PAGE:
Last Updated: August 26th, 2019

Where Deer Sleep

My three-year-old son
asked me where deer sleep.
So I took him there. Stepping
into a space that is not meant
for fathers and sons, we found
a ritual that has nothing to do
with us. An original grace. A serenity
that evokes the burden of redemption.
That place where deer sleep, under a
plumbeous sky, the pods of grass bent
towards the centre of the Earth. Otherworldly
crop circles and a feeling of trespassing.
For me, if not for him. A child cannot connect
with the mystery without stepping on it.

Last Cigarette by the Campfire

Stuck inside the improbability
of other minds, under a caramel-
orange darkness, words open like
cannelloni tubes, and the way
of Zen is felt, at last, on the tips of
fingers, as it rises through the limbs,
climbing the neck and cracking into
the throat, thundering like a waterfall
inside a cave of crystals, amid our
gravity-reversed bones, a love-cloaked
touch, a vegetative eternity of moonlight
and the hard silence of embers appearing
by the stars. One last cigarette by the campfire.

Salvation Is Feet Touching the Grass

A bonobo studying its own teeth, or
the way a nine-month-old sleeps headfirst.
Both hear sermons in the stones. Pure
experience with no sounds. Just imaginary
numbers and big, bright bursts of Himalayan
snowfall. The feeling of a phone losing reception.
Knowing that it doesn’t matter. Only the last drag
does. Alive somehow, the feet touching the grass.

The Face I Choose to Wear Most Often

The face I choose to wear the most often
is not a face. It is an intricate network of
crossed-out lines. It will not stop viewing
once you change the channel.

The face I choose to wear most often
is full of single neurons in the brain. It
sinks into the central nervous system like
an evolutionary inheritance of compassion.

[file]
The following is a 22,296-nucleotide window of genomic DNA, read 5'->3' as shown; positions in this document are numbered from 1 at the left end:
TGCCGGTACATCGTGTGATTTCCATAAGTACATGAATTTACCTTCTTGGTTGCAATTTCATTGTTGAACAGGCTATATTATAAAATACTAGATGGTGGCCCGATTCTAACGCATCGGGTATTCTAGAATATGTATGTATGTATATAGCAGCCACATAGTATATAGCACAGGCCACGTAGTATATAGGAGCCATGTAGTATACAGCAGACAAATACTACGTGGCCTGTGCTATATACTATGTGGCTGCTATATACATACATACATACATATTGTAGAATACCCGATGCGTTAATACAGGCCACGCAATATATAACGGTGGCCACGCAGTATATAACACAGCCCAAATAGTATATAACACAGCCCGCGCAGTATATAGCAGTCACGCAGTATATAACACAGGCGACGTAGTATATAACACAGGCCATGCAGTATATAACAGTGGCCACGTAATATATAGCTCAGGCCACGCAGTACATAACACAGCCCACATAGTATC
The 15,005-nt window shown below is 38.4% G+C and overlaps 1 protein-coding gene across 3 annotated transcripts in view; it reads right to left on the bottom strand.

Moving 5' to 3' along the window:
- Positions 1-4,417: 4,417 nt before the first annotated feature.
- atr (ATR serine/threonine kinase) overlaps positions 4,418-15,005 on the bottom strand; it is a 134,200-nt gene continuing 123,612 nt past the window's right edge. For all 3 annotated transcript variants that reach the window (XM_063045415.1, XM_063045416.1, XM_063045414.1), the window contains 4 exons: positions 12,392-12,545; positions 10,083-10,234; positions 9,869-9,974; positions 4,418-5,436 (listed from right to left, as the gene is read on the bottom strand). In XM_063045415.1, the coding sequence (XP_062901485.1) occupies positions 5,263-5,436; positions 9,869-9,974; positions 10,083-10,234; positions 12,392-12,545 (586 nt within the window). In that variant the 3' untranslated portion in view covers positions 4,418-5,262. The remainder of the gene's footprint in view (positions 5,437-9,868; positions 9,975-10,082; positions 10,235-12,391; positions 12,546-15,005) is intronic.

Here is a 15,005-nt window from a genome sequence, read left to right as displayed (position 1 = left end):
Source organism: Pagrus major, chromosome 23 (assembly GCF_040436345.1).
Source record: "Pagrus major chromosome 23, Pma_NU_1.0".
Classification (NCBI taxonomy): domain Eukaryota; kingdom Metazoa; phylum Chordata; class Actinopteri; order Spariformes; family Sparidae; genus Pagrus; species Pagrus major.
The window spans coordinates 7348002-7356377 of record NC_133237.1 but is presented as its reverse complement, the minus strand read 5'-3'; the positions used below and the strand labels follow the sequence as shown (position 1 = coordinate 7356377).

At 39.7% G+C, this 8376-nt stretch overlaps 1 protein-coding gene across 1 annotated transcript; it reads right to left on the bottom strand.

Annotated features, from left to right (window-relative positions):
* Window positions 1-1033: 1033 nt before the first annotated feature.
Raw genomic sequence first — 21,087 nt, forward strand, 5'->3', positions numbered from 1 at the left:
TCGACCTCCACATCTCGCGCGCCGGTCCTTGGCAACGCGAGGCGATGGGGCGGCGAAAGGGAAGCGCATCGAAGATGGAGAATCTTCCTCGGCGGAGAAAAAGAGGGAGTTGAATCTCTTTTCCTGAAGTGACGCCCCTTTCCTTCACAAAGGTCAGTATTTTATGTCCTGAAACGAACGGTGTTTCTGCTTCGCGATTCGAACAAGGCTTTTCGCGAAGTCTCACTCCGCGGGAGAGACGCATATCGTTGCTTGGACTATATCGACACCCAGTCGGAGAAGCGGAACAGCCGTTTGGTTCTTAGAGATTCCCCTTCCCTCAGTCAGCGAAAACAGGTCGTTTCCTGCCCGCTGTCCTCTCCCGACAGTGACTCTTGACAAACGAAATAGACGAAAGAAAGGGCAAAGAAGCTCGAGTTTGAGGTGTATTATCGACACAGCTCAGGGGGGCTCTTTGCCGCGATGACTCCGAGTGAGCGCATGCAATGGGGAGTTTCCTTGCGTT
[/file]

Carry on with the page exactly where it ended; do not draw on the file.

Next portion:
The face I choose to wear most often cannot
be the face that consumes the sacraments.
Rising like Asimov‘s balloon, it soars above the
teardrops of saints. Crossing the boundaries
so that I may see what is in balance.

The face I choose to wear most often is an impossibly
small part of the total universe. It is a chipped bone
in the research site of our great-grandchildren’s graves.
Mapped out by a shared cosmic background, it lies naked
in front of a deer-filled field at timberline.

The face I choose to wear most often does not wear hydrating
oil-in-lipstick. But it still enjoys different versions of itself. Like
a spring-fed brook, it is held together by opposite sides. Deeply
cleft and bent by the wind.

The face I choose to wear most often is just beginning to dawn on
me. As the huge claws of time haul across the edges, leaving wrinkles,
a long pause in the conversation begins to form. My smile moving like
a primeval wheel.

I Need My Used Bookstore

I need my used bookstore.
The sensuous aromas of
waxy skin guards and
mahogany shelves, paper
skeletons in an excavated
ashram of information.
I need what it tucks away
behind a Tom Clancy novel
and an old National Geographic.
Eureka! That one book, at some
time misplaced in the mind,
appearing as a symbol of
wilderness, casting a garland-
clothed silhouette, as flannel-
shirted, torn-jeaned, leather-
sandalled regulars excuse themselves
for brushing my shoulder.

Where the Gods Dwell

I could bullshit and write a
poem about where the Gods
dwell. I don’t have a clue. Do you?

I don’t know where the Gods dwell.

Or if they sleep at all. I don’t know
if they care about anything that we do,
or if they are worth caring about.

Where do your Gods dwell?

Are they in your closet? Are they in your face?
Are they speaking to you? Are they telling you
what to do? Are they dwelling in your basement?

Are they not allowing you to sleep at night?
What does a dwelling God do, after all?

«RELATED READ» POEMS BY REBECCA SHEA: All the Places I Haven’t Found God, But My Flowers Did Not Grow»

image: George Payne